I downloaded the 2014 lists for years 7 to 12. There was one book by a female author for year 7 (Red by Libby Gleeson). After that, students of Standard English at my daughter’s school weren’t set another book by a woman ever, all the way through high school. Students of Advanced and Extension English fared slightly better. Nothing until year 11, when they were plunged into the deep end with Virginia Woolf (forgive the terrible pun), followed by a bonanza of Dickinson, Plath and Modjeska in year 12.

I was perplexed. We’re talking about an enlightened, inclusive co-ed school here, and the school was certainly responsible. State government bodies set texts for the final years of high school (those studied for the VCE, the HSC and so on), but book choices from kindergarten to year 10 are left to individual schools.

So, was this an oversight? Had the school decided women’s writing was so complex that only advanced year 12 students could safely grapple with it? Or was it that old chestnut that tells us girls will read anything but boys will only read books by and about themselves?

I wasn’t the only mother who’d noticed. A bunch of us wrote a very polite and up-beat letter to the head of English …

The teacher responded by conceding that this topic was often discussed over the English staffroom urn. We were floored. Really? Women’s contribution to the literary canon is still up for discussion over a Bushells and a Scotch Finger in 2014? Enough with the preamble! Surely it’s time to just add the books.”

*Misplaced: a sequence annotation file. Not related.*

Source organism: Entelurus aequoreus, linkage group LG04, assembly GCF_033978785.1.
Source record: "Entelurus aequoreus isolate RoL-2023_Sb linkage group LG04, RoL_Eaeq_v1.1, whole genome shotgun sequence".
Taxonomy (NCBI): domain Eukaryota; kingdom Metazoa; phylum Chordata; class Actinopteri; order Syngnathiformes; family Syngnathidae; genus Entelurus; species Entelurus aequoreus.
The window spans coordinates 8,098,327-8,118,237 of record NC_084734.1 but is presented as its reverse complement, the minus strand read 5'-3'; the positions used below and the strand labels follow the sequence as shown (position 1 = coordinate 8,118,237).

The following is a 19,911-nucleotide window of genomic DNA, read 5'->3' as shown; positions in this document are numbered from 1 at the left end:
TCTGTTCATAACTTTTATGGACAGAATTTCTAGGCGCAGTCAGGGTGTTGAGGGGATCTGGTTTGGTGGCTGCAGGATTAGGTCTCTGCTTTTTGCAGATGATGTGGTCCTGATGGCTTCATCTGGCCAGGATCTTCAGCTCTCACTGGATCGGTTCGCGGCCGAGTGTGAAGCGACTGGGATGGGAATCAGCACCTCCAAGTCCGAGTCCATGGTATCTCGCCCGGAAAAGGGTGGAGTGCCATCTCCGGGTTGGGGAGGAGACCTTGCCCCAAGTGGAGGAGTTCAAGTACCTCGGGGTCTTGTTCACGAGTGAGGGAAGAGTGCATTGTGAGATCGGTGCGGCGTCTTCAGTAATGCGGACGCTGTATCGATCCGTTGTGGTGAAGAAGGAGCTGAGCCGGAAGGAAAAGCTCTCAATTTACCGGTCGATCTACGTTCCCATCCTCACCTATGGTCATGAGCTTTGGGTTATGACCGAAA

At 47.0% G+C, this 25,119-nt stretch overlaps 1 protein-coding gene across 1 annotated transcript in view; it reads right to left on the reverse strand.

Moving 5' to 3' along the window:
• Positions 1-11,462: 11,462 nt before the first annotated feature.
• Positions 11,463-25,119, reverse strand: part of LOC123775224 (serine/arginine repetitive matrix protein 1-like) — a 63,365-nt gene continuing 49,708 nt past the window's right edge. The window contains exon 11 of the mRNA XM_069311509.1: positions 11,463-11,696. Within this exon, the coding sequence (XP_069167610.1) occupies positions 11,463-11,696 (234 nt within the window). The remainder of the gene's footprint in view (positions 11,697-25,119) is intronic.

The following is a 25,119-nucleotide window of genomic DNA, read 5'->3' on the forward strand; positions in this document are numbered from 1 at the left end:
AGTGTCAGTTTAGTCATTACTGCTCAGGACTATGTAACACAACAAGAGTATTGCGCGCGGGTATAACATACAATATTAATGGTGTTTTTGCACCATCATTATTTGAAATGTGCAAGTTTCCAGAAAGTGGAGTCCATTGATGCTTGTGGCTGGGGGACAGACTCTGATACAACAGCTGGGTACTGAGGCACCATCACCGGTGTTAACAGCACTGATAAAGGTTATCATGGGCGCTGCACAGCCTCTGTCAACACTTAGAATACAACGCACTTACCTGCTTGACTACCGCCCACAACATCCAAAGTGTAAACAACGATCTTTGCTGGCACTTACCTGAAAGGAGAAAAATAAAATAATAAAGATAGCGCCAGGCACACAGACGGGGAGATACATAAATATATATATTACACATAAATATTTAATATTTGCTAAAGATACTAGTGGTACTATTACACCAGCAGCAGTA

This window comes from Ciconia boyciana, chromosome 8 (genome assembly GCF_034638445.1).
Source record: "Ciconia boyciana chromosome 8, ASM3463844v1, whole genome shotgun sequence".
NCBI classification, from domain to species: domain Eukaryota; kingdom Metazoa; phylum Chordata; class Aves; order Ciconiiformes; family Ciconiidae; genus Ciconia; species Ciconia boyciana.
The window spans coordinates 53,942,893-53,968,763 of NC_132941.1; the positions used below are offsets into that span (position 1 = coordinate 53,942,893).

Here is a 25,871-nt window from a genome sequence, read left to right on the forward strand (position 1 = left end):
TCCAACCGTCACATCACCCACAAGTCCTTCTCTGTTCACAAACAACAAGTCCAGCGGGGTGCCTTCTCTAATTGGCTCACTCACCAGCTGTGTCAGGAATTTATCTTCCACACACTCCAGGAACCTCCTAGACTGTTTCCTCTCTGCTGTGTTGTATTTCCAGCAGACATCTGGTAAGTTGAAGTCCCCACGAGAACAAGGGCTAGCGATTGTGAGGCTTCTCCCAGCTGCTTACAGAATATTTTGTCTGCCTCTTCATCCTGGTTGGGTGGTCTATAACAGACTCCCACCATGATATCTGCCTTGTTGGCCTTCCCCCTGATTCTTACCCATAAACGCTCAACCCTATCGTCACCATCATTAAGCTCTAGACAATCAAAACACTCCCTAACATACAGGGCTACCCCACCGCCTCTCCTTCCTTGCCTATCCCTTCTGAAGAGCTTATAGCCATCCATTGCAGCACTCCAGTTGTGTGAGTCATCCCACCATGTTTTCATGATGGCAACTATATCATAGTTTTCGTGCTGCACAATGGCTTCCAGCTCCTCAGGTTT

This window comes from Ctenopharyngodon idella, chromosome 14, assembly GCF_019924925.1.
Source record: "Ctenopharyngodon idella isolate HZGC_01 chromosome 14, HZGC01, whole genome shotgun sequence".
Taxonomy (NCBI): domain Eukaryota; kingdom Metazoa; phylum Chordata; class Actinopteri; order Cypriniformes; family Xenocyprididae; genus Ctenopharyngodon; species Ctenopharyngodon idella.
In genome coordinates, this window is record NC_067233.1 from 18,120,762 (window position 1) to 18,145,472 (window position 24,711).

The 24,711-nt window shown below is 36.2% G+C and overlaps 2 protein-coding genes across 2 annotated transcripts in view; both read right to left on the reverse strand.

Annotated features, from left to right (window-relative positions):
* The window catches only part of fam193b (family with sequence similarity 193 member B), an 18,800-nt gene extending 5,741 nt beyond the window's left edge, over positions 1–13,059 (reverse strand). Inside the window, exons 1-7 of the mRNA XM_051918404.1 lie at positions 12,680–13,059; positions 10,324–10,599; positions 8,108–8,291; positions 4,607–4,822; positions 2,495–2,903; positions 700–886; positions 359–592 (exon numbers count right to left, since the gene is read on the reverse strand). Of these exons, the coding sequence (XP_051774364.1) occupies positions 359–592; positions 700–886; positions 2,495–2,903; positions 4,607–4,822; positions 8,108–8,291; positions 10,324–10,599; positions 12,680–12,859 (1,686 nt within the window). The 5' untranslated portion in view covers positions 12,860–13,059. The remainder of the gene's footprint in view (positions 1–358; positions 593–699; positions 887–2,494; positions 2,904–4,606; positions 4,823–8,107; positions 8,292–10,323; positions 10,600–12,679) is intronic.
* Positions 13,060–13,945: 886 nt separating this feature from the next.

This issue goes beyond the English curriculum. As one woman writer, Robyn Black who constantly gets asked by men at book launches to sign books for their wives reflects:

“… I am [also] filled more with questions about the larger implications of men not reading fiction by women than about the causes. If you think that because I’m female what I have to say in my novel won’t interest you, what about the things I say when I am talking to you about the research project in which we’re both engaged? About the funding needed for the public school system? How about when I am arguing a case in court? Filing an insurance claim?

Is it credible that fiction occupies a unique place? Credible that men who dismiss what female storytellers have to say as irrelevant to them, aren’t also inclined to dismiss – albeit unconsciously – what females of every variety have to say? To think it somehow less relevant than what the other men say? Is it credible that this often unexamined aversion is a special case of some kind? A glitch?”